Political parties were not mentioned in the original Indian Constitution. In 1985, the anti-defection Amendments both recognised parliamentary political parties and regulated the shifting affiliations and votes of their elected members. From 1989, a new provision (Section 29A) in the Representation of the People Act, 1951, enabled the `registration’ of political parties.Now,Indian parliamentary model also gives primacy to  parties in the political system.

The leader of the party which is asked by the monarch/President to form the government becomes the PM.The leaders of those parties who fail to win ,generally resign from their posts.This is indirectly a reflection of the electorate’s verdict over the leadership .Westminster system ,because of the presence of the party system,cannot be dubbed as a perfectly indirect system .

It is very obvious that in Britain ,voters know beforehand who their PM gonna be if they vote for any particular candidate ,who is contesting on a particular party ticket.This is a direct referendum on the choice of PM of the country.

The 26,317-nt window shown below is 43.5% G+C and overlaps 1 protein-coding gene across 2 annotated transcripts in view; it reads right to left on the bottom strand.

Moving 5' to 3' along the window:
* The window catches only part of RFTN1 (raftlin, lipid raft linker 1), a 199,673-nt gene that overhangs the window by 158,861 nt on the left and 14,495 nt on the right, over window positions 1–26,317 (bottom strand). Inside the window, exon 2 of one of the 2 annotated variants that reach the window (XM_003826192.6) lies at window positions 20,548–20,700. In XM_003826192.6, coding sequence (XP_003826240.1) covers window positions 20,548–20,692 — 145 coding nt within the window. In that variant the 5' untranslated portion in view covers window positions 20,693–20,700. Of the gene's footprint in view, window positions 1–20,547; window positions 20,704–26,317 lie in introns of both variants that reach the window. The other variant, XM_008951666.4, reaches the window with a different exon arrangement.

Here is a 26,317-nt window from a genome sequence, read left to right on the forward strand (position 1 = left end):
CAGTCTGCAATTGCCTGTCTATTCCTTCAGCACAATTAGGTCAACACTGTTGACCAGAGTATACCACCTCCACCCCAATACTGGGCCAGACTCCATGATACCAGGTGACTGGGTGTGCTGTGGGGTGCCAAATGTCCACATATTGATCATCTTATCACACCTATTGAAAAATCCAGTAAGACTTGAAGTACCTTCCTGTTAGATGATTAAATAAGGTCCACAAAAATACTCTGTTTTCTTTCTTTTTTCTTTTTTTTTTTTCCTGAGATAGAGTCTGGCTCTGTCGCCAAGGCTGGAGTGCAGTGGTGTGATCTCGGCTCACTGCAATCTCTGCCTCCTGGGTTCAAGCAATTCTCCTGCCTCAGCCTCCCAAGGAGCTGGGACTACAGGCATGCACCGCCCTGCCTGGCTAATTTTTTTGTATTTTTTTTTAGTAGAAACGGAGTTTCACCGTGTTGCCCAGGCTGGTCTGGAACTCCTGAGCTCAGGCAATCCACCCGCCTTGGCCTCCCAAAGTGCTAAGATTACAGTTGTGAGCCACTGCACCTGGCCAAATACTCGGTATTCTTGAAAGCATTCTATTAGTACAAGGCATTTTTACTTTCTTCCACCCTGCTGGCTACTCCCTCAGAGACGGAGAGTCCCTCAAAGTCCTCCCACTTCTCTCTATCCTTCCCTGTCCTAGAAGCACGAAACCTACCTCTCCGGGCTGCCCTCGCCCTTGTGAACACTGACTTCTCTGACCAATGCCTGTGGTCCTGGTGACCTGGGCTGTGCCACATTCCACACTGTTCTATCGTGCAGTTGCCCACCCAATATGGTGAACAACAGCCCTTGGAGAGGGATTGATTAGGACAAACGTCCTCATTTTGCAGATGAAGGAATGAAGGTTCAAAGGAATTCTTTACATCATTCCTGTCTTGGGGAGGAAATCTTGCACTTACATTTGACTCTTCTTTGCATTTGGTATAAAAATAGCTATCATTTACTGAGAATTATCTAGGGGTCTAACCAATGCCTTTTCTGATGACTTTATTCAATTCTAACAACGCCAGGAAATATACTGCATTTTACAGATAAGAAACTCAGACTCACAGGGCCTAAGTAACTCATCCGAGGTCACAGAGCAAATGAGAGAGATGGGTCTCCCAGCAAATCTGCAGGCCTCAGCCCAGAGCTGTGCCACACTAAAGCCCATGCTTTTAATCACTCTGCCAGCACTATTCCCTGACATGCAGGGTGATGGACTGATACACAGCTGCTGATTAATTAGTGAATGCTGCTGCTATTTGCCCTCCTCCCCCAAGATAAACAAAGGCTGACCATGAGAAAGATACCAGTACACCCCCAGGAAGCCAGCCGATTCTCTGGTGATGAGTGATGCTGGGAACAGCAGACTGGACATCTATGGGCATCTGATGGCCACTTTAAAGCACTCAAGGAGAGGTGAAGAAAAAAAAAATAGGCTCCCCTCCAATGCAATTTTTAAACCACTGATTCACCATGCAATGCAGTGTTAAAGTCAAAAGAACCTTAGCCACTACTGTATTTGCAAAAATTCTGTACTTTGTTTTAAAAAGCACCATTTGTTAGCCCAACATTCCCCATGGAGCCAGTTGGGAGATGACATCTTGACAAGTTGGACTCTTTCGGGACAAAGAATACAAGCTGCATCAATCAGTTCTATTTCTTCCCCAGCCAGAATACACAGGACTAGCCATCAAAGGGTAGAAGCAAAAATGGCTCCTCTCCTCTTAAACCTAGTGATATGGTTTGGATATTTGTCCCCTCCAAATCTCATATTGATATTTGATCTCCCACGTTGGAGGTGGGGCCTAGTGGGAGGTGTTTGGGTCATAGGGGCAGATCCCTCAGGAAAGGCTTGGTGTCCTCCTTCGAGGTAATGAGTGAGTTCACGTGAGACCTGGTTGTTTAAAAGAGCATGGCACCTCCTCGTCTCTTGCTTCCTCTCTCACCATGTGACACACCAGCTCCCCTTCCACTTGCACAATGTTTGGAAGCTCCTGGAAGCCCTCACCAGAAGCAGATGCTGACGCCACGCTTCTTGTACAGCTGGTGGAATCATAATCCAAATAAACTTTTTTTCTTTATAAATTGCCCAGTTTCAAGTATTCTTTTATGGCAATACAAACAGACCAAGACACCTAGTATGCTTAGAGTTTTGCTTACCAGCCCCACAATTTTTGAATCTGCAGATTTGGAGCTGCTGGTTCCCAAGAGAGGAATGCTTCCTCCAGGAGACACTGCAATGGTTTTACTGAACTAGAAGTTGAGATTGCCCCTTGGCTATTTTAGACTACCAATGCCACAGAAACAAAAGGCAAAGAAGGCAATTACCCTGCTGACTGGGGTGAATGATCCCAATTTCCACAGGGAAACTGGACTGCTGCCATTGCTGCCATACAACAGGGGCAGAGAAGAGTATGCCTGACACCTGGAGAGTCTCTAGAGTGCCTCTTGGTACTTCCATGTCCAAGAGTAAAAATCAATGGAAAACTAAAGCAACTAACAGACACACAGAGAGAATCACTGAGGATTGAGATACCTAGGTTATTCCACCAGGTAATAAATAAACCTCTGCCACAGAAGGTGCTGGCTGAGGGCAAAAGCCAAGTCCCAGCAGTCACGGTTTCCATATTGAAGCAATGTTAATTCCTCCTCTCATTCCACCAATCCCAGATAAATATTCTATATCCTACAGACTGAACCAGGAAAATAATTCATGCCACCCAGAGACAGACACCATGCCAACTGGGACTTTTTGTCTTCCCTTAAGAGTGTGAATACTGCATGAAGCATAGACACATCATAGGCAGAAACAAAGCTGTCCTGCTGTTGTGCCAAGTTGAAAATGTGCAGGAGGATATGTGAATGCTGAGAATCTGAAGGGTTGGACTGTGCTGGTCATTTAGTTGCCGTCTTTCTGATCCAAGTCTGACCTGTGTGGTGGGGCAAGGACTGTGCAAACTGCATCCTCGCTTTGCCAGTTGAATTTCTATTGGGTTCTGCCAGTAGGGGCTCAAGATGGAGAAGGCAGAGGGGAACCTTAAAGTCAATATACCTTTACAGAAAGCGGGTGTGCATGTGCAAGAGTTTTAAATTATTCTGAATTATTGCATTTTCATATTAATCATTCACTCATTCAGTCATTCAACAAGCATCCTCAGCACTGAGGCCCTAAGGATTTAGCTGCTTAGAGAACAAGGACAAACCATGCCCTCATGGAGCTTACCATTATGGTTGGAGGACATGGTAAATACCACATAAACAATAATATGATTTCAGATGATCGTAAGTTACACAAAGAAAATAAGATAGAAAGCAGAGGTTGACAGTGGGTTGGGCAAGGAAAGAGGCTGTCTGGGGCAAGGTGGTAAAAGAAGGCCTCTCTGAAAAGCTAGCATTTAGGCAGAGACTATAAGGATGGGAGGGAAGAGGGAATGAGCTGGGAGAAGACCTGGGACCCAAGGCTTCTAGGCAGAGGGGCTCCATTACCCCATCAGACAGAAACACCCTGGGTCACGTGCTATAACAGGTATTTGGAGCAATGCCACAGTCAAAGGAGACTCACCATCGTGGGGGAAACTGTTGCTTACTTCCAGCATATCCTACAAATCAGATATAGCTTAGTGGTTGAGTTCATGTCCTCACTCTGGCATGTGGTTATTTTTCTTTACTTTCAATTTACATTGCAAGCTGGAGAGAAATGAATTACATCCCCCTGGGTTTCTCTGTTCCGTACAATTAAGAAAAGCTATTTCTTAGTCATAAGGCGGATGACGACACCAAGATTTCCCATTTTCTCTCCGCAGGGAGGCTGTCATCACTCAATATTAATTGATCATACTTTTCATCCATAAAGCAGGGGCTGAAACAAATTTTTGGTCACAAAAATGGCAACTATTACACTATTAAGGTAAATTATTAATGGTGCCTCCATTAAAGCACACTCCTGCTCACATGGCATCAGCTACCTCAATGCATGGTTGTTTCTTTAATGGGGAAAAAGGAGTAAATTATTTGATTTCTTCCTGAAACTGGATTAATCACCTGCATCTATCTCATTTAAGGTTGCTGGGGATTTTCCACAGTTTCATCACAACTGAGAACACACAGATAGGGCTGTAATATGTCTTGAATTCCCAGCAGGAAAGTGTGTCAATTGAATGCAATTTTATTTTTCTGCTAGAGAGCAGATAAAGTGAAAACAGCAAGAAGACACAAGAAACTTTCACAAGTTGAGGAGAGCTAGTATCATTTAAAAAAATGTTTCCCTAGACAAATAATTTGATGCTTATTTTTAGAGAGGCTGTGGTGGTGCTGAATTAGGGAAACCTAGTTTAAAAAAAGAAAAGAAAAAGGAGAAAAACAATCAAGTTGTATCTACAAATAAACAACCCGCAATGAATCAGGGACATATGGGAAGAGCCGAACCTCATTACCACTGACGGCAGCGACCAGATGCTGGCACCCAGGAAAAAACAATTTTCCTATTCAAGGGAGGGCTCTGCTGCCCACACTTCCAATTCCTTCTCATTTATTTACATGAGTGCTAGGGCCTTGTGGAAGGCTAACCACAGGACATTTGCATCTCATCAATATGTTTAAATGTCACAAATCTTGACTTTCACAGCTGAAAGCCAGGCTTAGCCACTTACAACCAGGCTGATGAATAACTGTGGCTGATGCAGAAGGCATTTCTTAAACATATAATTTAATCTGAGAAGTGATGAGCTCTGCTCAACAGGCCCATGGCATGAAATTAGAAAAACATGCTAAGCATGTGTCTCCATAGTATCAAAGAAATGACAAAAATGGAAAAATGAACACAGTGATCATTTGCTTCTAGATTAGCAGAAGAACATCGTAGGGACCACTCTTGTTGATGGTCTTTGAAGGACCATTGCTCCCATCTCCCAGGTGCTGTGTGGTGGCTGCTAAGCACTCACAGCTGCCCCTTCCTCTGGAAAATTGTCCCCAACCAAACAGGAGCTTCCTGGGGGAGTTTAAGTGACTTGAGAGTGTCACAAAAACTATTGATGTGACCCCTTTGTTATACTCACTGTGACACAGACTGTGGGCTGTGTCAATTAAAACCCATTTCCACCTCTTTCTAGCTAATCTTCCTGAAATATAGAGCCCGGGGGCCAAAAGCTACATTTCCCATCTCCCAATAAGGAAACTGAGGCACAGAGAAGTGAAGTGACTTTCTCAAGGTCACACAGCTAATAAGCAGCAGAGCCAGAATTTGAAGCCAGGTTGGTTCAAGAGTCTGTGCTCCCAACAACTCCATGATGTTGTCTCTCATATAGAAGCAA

How are the Candidates chosen ?

Political parties have their own  machineries in place to chooses their candidates.Primaries are not held, either in India or in Britain (held limited experiments but gave up )  , to ascertain party members’ wishes .As such,the High command surely exerts total influence over the options made available before the voters  and their  eventual choices .When franchise is exercised,it is these decisions of the  High Command  that are put to vote.

Many star candidates,like Nusrat Jahan,Dev and Mimi Chakraborty from Trinamool in Bengal,Gautam Gambhir in Delhi  and Paresh Rawal in Gujarat and others like them get party tickets to fight elections.Voters hardly expect these stars to deliver in their constituencies,but vote for their parties and party leaders nevertheless.A vote for Nusrat Jahan is a vote for Mamata. Showing confidence in Gambhir means giving one more seat to make Modi PM of India.One doesn’t expect these star candidates to exercise an independent choice in this regard .

Family members of political leaders,defectors,imported candidates from outside a constituency are also nominated to contest.Money,muscle,caste and religion also play a key role in selection of candidates.One cannot expect or trust  MPs elected through such a process to decide independently who the PM of the country would be.This is a question that must be put to vote directly.

 

What is an MPs Job ?